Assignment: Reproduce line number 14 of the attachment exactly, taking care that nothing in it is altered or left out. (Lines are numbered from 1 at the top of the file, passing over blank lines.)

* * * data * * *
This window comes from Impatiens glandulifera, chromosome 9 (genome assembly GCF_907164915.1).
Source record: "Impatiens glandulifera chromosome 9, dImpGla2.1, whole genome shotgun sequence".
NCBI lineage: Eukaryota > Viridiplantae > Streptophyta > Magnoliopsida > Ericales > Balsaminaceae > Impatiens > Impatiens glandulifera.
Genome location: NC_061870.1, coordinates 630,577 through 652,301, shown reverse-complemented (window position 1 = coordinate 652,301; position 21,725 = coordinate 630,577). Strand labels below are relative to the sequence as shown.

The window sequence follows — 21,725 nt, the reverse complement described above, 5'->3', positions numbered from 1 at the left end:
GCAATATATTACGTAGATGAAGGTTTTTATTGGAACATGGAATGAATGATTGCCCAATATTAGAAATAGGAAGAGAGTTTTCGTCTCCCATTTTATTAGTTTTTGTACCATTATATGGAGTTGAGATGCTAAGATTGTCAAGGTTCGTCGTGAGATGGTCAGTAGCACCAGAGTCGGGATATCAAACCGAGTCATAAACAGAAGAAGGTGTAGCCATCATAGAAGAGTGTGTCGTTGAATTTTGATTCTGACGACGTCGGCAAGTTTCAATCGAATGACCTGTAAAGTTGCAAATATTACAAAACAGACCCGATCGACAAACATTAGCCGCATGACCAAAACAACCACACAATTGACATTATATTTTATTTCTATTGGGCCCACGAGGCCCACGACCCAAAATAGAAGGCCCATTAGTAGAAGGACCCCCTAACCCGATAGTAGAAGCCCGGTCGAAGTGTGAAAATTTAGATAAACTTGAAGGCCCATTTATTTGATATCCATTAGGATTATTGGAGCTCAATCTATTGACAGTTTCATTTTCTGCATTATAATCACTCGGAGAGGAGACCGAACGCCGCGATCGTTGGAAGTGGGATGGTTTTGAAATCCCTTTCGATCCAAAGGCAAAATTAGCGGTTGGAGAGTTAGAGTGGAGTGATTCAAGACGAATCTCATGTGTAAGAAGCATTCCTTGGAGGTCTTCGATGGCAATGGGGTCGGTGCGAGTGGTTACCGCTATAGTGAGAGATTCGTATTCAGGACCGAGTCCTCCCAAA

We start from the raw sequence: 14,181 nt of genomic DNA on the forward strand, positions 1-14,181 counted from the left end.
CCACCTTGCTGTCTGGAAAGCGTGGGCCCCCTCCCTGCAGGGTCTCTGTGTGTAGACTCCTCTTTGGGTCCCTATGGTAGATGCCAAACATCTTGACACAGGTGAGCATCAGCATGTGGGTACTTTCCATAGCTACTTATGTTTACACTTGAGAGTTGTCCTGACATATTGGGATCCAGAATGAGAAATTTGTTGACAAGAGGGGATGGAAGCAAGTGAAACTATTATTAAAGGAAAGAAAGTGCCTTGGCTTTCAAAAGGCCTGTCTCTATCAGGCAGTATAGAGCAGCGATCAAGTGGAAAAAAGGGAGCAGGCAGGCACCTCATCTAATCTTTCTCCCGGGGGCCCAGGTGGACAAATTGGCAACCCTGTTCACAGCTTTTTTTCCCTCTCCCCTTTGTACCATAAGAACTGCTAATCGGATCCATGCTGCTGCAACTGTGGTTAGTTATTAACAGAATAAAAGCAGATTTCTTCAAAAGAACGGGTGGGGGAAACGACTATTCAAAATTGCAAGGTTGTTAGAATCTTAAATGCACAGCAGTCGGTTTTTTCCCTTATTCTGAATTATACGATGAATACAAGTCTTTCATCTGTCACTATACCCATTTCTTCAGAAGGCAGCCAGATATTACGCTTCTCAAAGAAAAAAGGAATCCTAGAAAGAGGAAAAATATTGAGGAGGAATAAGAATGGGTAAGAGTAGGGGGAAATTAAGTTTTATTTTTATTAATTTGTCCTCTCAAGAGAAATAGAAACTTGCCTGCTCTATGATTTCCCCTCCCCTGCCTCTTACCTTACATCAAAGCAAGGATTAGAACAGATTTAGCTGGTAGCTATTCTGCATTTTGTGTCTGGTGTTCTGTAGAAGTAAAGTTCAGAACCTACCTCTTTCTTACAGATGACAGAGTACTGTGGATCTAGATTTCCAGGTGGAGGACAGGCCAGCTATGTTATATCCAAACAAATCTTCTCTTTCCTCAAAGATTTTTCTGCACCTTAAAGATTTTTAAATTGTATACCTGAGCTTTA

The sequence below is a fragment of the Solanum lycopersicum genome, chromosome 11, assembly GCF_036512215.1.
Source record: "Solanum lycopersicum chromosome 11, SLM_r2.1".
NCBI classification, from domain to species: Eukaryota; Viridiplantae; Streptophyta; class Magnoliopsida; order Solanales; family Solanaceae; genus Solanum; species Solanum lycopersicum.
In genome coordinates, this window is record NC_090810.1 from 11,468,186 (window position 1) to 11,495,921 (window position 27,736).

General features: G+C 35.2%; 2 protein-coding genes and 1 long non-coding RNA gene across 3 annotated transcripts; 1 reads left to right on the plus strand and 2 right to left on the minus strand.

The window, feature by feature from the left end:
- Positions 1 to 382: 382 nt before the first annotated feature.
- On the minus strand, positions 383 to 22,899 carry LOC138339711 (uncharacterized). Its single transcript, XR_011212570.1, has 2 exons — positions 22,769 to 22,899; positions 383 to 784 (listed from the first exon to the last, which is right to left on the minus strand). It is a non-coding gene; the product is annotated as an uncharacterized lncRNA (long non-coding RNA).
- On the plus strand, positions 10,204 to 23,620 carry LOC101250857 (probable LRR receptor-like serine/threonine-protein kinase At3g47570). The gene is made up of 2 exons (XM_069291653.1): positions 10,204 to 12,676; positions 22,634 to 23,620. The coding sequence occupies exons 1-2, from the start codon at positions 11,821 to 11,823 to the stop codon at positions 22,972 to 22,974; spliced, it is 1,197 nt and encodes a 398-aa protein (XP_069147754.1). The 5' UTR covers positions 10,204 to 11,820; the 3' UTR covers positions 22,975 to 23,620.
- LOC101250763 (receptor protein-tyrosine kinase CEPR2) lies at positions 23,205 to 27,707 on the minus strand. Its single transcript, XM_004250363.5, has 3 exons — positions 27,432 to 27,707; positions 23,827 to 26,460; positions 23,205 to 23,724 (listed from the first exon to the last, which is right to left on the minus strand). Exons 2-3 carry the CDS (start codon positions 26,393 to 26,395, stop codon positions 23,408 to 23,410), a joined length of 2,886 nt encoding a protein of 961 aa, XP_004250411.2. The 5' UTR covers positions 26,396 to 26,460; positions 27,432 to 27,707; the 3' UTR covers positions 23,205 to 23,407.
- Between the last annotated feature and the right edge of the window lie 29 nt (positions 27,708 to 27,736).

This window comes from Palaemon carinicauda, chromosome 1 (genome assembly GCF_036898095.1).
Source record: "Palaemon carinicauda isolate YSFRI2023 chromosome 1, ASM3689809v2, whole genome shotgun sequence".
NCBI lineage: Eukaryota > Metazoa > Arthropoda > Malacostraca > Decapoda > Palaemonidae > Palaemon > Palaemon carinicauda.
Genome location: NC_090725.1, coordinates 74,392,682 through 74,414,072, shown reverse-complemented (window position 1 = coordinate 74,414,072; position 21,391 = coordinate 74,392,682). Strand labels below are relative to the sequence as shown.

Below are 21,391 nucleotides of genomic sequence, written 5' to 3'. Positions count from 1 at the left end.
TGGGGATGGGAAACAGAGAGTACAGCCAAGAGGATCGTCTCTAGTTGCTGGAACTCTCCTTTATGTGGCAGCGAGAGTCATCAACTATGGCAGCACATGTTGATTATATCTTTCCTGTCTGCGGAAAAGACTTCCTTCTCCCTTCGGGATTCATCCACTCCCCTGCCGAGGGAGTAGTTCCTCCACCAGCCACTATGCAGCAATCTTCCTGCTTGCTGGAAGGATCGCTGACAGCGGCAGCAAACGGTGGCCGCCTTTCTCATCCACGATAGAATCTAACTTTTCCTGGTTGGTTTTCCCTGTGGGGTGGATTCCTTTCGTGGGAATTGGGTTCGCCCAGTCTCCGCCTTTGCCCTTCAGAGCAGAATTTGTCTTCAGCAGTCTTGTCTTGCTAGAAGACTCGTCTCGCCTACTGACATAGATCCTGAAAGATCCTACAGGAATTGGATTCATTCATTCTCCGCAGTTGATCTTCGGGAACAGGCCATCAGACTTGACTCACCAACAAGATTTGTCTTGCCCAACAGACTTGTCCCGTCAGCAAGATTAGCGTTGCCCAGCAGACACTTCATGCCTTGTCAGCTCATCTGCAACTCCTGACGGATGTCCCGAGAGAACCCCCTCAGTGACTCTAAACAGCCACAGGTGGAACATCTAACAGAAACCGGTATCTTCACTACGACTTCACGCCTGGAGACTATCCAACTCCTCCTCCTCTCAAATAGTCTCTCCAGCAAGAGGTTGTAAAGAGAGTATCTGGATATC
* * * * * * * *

The window, feature by feature from the left end: